I've mentioned before that we designed the sets for Mars Base Two in a modular way. Take a few flats, line 'em up, and you've got the walls for the "Steve" character's room. Move a few of those walls, add some more, and you've got the walls for the Engineering Lab. It's a simple plan on paper, but the actual execution can be time-consuming.
Actually, we got the walls for the Engineering Lab set up quickly on Day One. I'd guess we started this process around 4 or 5 p.m. But the Engineering Lab is a pretty big room, 20' x 12', and it's full of all kinds of gadgets, shelves, and tables. There's even an outer space diorama. And Engineering is bigger than Steve's room, so we had to move lights around to cover the increased space.
(Me, Mars, and Stacey.)
It was probably 7 p.m. before we were ready to shoot in Engineering, maybe a little later. Michael went out for pizza at some point, so there was some eating of dinner happening during the setup. I'd originally hoped to have the actors done with their stuff by 8 o'clock, but I was starting to realize that this probably wasn't going to happen.
We didn't assemble all the Engineering walls at first. Jim and I had planned some shots using "wild" walls, meaning we'd leave out some of the walls not seen in the shots so we'd have more flexibility with our camera movements. Speaking of camera movements, we started using the dolly at this point. The dolly allows for nice, smooth tracking shots, but it's also one more thing to set up, break down, and move around between shots. And doing a dolly move isn't as easy as it looks, so it tends to add at least a couple of rehearsals to each shot.
(Engineering Lab, minus the "wild" walls.)
As you might guess, at this point there weren't really any quick setups. Every new shot required resetting and rehearsing the dolly or the addition of a wall or two. On top of the usual actor rehearsal, light metering, and measuring for focus. So midnight came and went and we still had three shots we needed to get.
(Peyton adjusts Chuck's space suit.)
I think it was around this time that I almost lost it. I remember looking at the script and my shot notes and not being able to figure out what any of it meant. I should mention here that we don't really shoot coverage. Coverage, in a nutshell, means having the actors run the scene several times while the camera covers the scene from several different angles. Sometime multiple cameras are used to get multiple angles at the same time. Then, at some later time, an editor takes all the footage and figures out how to cut it into a coherent scene.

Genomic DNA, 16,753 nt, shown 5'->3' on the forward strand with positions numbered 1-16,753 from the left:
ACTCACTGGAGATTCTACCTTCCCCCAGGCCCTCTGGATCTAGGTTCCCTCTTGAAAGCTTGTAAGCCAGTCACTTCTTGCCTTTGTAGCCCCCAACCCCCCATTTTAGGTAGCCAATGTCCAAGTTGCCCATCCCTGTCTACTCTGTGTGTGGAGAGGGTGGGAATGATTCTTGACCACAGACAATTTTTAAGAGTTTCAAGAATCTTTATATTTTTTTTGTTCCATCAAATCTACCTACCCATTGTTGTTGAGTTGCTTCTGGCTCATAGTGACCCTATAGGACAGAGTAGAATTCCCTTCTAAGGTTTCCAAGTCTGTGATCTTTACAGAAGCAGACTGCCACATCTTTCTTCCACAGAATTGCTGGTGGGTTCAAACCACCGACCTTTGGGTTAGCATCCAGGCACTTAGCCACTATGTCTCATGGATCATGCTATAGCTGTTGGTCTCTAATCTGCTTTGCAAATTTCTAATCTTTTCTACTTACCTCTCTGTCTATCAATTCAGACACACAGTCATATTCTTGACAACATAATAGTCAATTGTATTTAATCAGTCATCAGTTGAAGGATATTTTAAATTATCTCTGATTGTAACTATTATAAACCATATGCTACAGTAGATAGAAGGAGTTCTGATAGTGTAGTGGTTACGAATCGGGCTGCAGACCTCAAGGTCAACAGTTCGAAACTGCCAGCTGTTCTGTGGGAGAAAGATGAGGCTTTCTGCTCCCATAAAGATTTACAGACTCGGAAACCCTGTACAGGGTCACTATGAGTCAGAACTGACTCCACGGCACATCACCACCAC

(John stands in for Amanda while Chuck rehearses a scene.)
We're shooting on film, Fuji Super 16mm, and film ain't cheap. So we figure out how we're going to edit the scene beforehand and just shoot the bits we need. I couldn't figure out what bit we needed at this point, I was past tired, and I was about to panic. Thankfully, John took me aside and did what all good producers must do on occasion -- he told me everything was going to be okay. He was right. I went back to the set, Jim and I figured out the shot, and we got it in two takes. Then Jim and Stacey suggested a third take for protection. I jokingly protested with a line from Ed Wood: "What's to protect? It was perfect!" I doubt that's the last time I'll say that on an Interplanetary set.
As late and cold as it was, cast and crew stuck it out until we completed our last shot around 2 a.m. One more note about the cold -- I love our Aaton camera, but it will occasionally jam when the temperature is low. It locked up on the second take of the last shot -- the first time that ever happened to me while shooting indoors. Brrr.
(Michael operates the boom mic from on high.)
John, Jim, and I took a few minutes to drink a beer and discuss the day. John said that it had been a very long day, but he felt the things we spent time doing were all adding to the production value of the shots. I think he was right. I'm very anxious to see the day's footage and find out for sure.
Photos courtesy of George Smyly.